Who talked rubbish like regular guys.
Who had these warped ideas about women.
Who fancied getting nice jobs and big houses and a flurry of breathless, sexy, full bodied women swooning over them…
Tunde, as I got to know lost his sight at the age of seven. He wasn’t born blind, he once saw colours, he saw the sky, he saw TV, he saw a bit of the beauty around us before measles took out his eyes. And the eyes could have been saved if Tunde hadn’t been a rascal growing up, he would play rough and eventually did damage to his fragile eyes after his parents had begun treating it when he was 7.
Lucky was born blind, so he never saw the sky, nor knew the colours like orange or purple, nor the wilting look Ujay babes threw his way anytime he called out to a female voice passing by.
But Lucky, wasn’t moaning about his lack, he wanted to get all of what the world had to offer. Lucky was a fine ‘yellol in colour’ (Falz the bhad guy speak) and intelligent Igbo dude. You’d better be smart if you had to engage him in a conversation otherwise, he’d mess you up, which was probably why a lot of students thought he was arrogant.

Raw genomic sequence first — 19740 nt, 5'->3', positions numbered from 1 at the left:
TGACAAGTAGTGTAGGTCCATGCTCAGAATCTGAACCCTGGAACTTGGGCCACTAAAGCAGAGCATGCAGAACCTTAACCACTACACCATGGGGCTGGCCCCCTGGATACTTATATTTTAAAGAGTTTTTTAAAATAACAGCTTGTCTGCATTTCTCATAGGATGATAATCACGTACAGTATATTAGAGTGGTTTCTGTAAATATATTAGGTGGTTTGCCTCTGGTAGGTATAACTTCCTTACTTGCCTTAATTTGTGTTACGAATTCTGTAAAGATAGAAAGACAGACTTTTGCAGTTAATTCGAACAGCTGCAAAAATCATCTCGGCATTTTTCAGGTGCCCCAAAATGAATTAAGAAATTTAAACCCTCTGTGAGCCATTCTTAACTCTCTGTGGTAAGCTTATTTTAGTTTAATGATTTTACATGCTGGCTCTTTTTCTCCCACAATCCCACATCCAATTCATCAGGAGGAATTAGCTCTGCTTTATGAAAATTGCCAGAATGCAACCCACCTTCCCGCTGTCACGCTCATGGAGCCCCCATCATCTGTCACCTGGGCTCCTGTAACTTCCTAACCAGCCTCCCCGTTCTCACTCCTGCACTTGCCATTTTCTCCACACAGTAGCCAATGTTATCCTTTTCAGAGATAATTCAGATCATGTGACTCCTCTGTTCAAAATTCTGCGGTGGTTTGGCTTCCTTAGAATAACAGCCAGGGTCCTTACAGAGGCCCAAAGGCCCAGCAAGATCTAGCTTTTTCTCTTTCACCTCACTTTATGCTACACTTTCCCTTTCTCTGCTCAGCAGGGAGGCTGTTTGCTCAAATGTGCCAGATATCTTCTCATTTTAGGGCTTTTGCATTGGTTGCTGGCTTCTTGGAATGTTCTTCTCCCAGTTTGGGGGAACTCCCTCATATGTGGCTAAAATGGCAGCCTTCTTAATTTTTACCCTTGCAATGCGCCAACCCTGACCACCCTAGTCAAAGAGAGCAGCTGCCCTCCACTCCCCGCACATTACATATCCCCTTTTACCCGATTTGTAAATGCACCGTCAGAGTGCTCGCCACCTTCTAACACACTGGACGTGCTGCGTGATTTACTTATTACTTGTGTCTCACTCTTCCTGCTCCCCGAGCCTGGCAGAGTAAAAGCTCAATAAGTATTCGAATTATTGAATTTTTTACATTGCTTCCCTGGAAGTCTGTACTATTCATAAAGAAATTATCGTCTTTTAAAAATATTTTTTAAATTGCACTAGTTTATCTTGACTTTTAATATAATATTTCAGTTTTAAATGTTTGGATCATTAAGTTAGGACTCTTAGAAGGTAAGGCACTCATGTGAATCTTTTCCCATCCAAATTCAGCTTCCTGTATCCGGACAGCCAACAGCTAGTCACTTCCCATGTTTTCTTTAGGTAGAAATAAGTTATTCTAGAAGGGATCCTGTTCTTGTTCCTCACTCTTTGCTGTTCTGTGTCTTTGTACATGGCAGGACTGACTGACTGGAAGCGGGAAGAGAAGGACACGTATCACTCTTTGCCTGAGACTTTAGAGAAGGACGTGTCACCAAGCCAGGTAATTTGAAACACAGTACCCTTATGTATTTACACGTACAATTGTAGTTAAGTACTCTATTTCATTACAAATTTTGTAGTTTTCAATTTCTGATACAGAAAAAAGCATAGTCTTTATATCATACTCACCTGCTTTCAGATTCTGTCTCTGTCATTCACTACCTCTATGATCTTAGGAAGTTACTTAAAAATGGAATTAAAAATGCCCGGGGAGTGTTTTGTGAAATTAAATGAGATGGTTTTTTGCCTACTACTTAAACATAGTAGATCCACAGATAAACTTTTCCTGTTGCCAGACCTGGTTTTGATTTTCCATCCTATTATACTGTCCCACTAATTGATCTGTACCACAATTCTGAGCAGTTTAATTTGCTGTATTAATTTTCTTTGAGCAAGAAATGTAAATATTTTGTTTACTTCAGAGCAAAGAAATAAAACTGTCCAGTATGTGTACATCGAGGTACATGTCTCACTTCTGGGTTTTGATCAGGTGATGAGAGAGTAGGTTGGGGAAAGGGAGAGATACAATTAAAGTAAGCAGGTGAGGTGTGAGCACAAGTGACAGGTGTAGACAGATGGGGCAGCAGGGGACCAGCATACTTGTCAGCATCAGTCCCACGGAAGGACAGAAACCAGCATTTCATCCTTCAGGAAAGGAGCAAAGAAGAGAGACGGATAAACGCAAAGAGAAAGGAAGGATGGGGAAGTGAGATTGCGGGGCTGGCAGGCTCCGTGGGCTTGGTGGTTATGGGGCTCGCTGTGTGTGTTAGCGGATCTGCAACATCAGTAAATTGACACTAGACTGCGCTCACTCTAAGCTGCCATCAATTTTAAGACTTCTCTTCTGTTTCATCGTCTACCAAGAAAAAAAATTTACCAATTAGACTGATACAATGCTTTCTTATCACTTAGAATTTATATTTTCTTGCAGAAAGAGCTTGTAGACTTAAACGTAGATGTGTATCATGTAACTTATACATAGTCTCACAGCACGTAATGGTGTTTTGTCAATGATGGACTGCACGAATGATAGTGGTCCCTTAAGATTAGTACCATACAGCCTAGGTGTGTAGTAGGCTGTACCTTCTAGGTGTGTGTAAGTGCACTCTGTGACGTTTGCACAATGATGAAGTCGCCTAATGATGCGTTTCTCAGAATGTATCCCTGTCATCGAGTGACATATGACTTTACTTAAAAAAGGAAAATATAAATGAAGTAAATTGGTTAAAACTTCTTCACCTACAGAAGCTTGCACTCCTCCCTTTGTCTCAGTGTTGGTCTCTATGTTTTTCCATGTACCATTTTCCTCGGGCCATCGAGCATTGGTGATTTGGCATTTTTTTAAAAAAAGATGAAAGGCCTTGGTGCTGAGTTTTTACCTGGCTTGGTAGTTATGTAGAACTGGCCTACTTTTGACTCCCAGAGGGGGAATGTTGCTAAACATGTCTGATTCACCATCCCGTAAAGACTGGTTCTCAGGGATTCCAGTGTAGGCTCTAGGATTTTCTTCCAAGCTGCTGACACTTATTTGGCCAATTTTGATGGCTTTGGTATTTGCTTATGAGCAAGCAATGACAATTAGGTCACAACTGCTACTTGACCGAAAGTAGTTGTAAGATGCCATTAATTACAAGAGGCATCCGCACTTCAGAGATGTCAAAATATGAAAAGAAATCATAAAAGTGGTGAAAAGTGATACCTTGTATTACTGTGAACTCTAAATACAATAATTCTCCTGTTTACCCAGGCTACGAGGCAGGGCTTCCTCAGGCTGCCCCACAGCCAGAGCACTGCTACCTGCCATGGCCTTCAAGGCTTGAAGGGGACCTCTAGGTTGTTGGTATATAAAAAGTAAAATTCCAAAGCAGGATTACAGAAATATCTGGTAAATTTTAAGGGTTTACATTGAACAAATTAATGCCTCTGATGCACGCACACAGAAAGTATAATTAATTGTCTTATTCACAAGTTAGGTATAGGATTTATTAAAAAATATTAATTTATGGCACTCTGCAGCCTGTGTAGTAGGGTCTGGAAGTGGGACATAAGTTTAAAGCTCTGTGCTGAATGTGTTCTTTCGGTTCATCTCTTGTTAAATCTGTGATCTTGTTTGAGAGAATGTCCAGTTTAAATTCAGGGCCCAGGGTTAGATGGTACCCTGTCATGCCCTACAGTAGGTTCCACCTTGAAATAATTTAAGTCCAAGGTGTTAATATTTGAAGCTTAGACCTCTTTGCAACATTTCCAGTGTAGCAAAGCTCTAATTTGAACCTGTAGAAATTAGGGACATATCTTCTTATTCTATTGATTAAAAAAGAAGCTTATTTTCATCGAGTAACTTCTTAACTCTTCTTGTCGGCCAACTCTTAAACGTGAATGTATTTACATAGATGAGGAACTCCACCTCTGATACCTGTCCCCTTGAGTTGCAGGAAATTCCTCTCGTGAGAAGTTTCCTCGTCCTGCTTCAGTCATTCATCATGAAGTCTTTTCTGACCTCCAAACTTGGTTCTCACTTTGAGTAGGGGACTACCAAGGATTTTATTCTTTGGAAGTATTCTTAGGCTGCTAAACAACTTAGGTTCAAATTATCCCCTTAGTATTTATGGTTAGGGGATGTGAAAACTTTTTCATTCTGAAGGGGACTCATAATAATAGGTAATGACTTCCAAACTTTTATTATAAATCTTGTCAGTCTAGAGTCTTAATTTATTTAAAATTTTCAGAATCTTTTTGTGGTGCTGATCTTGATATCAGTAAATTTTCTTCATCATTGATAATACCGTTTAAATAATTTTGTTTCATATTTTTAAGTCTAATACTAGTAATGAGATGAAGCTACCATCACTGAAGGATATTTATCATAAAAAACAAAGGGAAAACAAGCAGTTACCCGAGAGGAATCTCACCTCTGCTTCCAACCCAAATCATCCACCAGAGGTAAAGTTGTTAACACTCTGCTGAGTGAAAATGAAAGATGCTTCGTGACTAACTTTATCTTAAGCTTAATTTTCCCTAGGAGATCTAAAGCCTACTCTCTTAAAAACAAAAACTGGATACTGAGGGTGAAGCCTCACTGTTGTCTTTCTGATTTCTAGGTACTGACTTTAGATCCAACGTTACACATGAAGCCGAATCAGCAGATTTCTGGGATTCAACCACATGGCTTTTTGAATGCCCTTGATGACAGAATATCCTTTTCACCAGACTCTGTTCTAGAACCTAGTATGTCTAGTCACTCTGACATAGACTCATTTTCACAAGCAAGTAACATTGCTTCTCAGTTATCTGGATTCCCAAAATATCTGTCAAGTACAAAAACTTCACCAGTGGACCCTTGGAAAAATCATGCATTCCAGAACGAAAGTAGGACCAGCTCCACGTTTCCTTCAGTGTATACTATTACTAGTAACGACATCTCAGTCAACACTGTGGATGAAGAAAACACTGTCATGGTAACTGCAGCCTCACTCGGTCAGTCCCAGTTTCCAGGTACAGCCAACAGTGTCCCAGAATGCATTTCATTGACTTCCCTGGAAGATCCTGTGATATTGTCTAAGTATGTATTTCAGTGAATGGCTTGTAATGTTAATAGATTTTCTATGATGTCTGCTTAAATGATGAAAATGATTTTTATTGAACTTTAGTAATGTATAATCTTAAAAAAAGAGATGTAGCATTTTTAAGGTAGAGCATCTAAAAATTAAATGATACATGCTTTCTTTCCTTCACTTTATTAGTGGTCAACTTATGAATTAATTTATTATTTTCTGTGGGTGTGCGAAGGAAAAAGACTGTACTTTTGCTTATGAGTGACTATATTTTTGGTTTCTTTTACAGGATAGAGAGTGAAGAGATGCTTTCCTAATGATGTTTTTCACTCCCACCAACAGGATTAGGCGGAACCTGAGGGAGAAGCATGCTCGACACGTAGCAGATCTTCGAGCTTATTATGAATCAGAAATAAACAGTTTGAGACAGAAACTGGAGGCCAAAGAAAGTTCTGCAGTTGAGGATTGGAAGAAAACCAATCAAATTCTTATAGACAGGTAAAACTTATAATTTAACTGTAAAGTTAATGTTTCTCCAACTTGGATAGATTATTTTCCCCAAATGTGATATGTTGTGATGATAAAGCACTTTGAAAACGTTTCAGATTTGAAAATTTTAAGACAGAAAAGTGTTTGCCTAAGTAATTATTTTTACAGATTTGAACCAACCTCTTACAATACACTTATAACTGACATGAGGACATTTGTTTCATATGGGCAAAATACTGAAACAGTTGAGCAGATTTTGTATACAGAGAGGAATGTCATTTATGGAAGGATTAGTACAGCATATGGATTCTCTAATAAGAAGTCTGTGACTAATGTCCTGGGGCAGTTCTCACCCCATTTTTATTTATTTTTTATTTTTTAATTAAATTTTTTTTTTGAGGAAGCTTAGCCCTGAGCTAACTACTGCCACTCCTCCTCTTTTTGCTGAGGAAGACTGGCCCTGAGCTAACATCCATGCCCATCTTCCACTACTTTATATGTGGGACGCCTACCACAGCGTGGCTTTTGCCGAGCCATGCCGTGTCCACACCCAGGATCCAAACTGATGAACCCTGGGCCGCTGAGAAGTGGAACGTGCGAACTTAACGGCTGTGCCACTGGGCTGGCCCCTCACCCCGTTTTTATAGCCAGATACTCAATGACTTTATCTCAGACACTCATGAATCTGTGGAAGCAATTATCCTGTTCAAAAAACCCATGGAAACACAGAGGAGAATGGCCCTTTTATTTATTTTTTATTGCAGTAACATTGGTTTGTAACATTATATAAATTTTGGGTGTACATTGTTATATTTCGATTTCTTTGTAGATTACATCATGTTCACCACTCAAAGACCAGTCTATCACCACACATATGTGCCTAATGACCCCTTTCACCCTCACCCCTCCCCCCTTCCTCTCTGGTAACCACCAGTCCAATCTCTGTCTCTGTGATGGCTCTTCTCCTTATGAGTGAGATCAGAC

I liked Lucky. He just didn’t let you dwell on his blindness, he hated being pitied. I recall one day, we were outside the school gate. After waiting in vain for the school bus to take us to the hostel, we decided to go by public transport; while I was arranging my blind friends in a proper row to catch the next bus, one silly bus driver almost ran us down.
I saw it from the corner of my eye and instinctively jumped off shrieking along with other students that saw the crazed driver; my friends, of course, didn’t see it, they just stood there, trusting me to tell them when to move!
Thankfully, my friends weren’t hurt, in fact, the bus swerved away just inches from Lucky; I almost died from shame afterward; but Lucky wouldn’t let me.
When I told him what had happened, he felt his way towards the bus and raged loudly, banging the side of the bus and demanding to know if the driver was blind!
‘No, sir’ The frightened driver responded, at this time, angry students had also surrounded the bus but Lucky’s voice was loudest
‘I am the one who is blind, why didn’t you see me standing!” He roared. I saw his flying fists looking to connect with the driver’s jaw. It didn’t, the driver was careful to move.
That day left me with an indelible impression, being blind can be frustrating.
We drifted apart after graduation; life has a way of defining one’s path. A few years back, I had reasons to remember my friends after watching my mother undergo eye surgery. I began to imagine what life would be, if one lost the gift of sight, the joy of seeing one’s child take the first steps, the exhilaration from viewing life in 3D, a smile in the crowd, the face of a long lost friend among strangers, the sky turning from bright to dark clouds, the lush open fields, the look of love in the eyes of one’s lover, the pride in the eyes of a father… the gift of sight is truly precious.
I wonder where my friends are today.